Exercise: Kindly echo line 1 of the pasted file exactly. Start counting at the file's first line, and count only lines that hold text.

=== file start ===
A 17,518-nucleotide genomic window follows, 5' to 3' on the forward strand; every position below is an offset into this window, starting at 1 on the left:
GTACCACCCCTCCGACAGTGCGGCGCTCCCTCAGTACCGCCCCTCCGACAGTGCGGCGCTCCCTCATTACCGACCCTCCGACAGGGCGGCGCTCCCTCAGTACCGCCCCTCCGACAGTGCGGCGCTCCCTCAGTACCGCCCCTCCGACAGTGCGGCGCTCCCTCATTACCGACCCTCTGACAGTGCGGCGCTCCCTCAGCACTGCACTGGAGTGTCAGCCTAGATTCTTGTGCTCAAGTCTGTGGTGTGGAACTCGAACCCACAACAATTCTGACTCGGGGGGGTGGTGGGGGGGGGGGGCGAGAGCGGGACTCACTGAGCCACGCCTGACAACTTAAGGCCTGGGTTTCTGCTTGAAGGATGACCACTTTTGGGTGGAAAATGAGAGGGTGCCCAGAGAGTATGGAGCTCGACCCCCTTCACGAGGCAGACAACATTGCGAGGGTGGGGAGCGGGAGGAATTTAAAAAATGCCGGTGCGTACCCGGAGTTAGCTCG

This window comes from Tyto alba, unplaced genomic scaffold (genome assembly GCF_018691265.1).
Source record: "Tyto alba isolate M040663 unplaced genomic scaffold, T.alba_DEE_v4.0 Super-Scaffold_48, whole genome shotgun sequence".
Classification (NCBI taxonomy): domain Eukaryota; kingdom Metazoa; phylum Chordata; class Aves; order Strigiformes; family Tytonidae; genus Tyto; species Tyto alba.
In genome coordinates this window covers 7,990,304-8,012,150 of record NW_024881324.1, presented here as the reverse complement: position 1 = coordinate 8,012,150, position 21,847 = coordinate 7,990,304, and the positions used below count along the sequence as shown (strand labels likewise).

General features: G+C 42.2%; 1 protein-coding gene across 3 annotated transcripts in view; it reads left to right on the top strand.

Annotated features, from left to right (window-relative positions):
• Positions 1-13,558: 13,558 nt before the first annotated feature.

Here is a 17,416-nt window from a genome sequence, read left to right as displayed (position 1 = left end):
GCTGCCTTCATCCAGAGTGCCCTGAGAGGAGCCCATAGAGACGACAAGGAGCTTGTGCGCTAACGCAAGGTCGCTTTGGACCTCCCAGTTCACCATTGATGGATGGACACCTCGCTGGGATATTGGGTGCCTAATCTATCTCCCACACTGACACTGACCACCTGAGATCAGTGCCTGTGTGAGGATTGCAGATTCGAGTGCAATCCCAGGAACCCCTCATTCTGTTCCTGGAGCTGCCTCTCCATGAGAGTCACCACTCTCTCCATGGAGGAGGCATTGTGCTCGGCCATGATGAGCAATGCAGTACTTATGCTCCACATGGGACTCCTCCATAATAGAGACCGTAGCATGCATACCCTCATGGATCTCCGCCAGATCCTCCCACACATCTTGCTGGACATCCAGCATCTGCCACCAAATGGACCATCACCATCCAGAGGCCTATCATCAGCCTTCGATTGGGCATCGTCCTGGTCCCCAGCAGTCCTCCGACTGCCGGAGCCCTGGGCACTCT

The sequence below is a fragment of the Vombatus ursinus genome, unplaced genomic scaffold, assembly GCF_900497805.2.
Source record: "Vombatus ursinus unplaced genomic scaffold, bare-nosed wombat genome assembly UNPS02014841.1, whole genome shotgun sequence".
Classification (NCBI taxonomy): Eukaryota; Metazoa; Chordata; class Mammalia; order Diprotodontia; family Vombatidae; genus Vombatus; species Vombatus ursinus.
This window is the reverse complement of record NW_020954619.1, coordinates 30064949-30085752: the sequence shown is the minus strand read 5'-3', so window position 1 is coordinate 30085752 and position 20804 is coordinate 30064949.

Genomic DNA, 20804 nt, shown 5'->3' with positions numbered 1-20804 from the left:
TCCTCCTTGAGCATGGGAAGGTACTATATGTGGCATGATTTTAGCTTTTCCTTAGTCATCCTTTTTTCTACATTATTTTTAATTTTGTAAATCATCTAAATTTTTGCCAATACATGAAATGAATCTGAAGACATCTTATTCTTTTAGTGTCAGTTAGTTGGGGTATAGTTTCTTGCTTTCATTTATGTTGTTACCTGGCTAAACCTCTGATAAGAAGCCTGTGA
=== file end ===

A 17,518-nucleotide genomic window follows, 5' to 3' on the forward strand; every position below is an offset into this window, starting at 1 on the left: